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Credit(s): PDHs: 2.5, ASHA CEUs*: 0.25
Summary: In “Coupling Hearing Health With Community-Based Group Therapy for Cognitive Health in Low-Income African American Elders,” Postman et al. describe a community-based group intervention to address disparities experienced by African American elders in the early stages of cognitive–communicative decline. The intervention included partnerships with community health centers, culturally informed activities, and ongoing input from staff and participants. The authors describe the advantages of this community-engaged approach, as well as the benefits of joining hearing and cognition for minimizing access barriers. In “Public Health Frameworks in Audiology Education: Rationale and Model for Implementation,” Warren and Levy review how public health education can advance the field of audiology, particularly through coursework and dual degree programs. The authors also describe two frameworks for public health training in an audiology academic setting and identify the competencies that overlap in audiology and public health, helping to illustrate the relevance of public health education in addressing objectives in hearing health care.
Credit(s): PDHs: 0.5, ASHA CEUs*: 0.05
Summary: The article in this SIG 6 activity focuses on the audiologic variations seen among patients undergoing the same type of ototoxic drug treatment (cisplatin). Results show a large amount of audiologic outcome variability among the two patients examined, despite similar demographic factors, drug treatments, and types of cancer. Factors relating to ototoxic susceptibility are discussed, and the importance of otoxicity monitoring programs for early detection of audiologic change is highlighted.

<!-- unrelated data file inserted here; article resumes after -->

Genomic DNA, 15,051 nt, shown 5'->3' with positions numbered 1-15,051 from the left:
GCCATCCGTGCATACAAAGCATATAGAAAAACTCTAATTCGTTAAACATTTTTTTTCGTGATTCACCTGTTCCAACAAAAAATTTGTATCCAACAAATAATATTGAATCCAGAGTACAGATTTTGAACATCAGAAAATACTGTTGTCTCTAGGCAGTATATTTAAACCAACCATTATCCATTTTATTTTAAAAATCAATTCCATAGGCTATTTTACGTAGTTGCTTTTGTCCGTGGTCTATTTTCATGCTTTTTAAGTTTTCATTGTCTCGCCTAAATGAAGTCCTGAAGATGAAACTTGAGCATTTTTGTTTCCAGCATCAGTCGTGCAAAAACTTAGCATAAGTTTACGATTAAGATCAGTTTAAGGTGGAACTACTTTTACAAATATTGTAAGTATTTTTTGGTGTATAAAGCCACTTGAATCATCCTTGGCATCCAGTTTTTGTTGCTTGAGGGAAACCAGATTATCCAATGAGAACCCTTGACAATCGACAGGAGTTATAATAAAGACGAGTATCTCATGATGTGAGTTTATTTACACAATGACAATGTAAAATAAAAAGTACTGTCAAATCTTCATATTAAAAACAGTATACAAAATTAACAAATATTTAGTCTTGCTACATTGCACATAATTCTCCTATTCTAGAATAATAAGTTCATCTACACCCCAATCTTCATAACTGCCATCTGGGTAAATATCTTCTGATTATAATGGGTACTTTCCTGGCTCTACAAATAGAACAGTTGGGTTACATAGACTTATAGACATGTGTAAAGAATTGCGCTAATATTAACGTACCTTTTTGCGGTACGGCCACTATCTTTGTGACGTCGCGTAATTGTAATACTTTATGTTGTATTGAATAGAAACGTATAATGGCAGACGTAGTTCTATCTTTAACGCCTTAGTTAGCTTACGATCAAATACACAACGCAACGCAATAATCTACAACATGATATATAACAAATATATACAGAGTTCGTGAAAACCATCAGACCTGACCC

Credit(s): PDHs: 2.5, ASHA CEUs*: 0.25
Summary: These SIG 8 Perspectives articles focus on topics that are important in promoting public health audiology. In “Fundamentals of Epidemiology for the Audiologist,” Torre and Reavis provide an overview of basic epidemiologic concepts including study design, prevalence, incidence, risk ratios, and odds ratios. The authors emphasize that an understanding of epidemiology is crucial for audiologists for a variety of reasons, including to help them assess the quality of publications, evaluate and discuss the efficacy of screening methods, and evaluate and communicate risk factors for ear and hearing problems. In “Hearing Health Care Delivery Outside the Booth,” Gates, Hecht, Grantham, Fallon, and Martukovich review the literature on boothless audiometry and introduce current tools used to deliver hearing health care outside of the traditional clinic setting. From their review, the authors conclude that boothless audiometry technology provides an opportunity for audiologists to expand services to nontraditional settings such as waiting grooms and nursing homes, increasing access to care, early identification, and intervention, and therefore improving health outcomes.
Credit(s): PDHs: 3.0, ASHA CEUs*: 0.3
Summary: These three articles describe current issues and advances related to hearing diagnostics, treatment, and prevention. The first article is a detailed description of the impact that COVID-19 face masks and social distancing regulations have had on speech recognition and how face masks affect the acoustic signal and increase cognitive effort in listeners with hearing loss. Suggestions for mitigating these deleterious impacts on communication are provided. The second article is a research study examining the correlation between self-perceived hearing difficulty, determined using a questionnaire (Adult Auditory Performance Scale), and speech-in-noise performance (Listening in Spatialized Noise–Sentences Test) in listeners with normal pure-tone thresholds. Results highlight the relationship between self-perceived hearing abilities and binaural speech-in-noise performance supporting the inclusion of speech-in-noise testing even in those with normal pure-tone thresholds. The third article is a review of current genetic, stem cell, and pharmacotherapy research for treatment and prevention of hearing loss. Animal models are discussed, as well as steps to translate this research into clinical practice.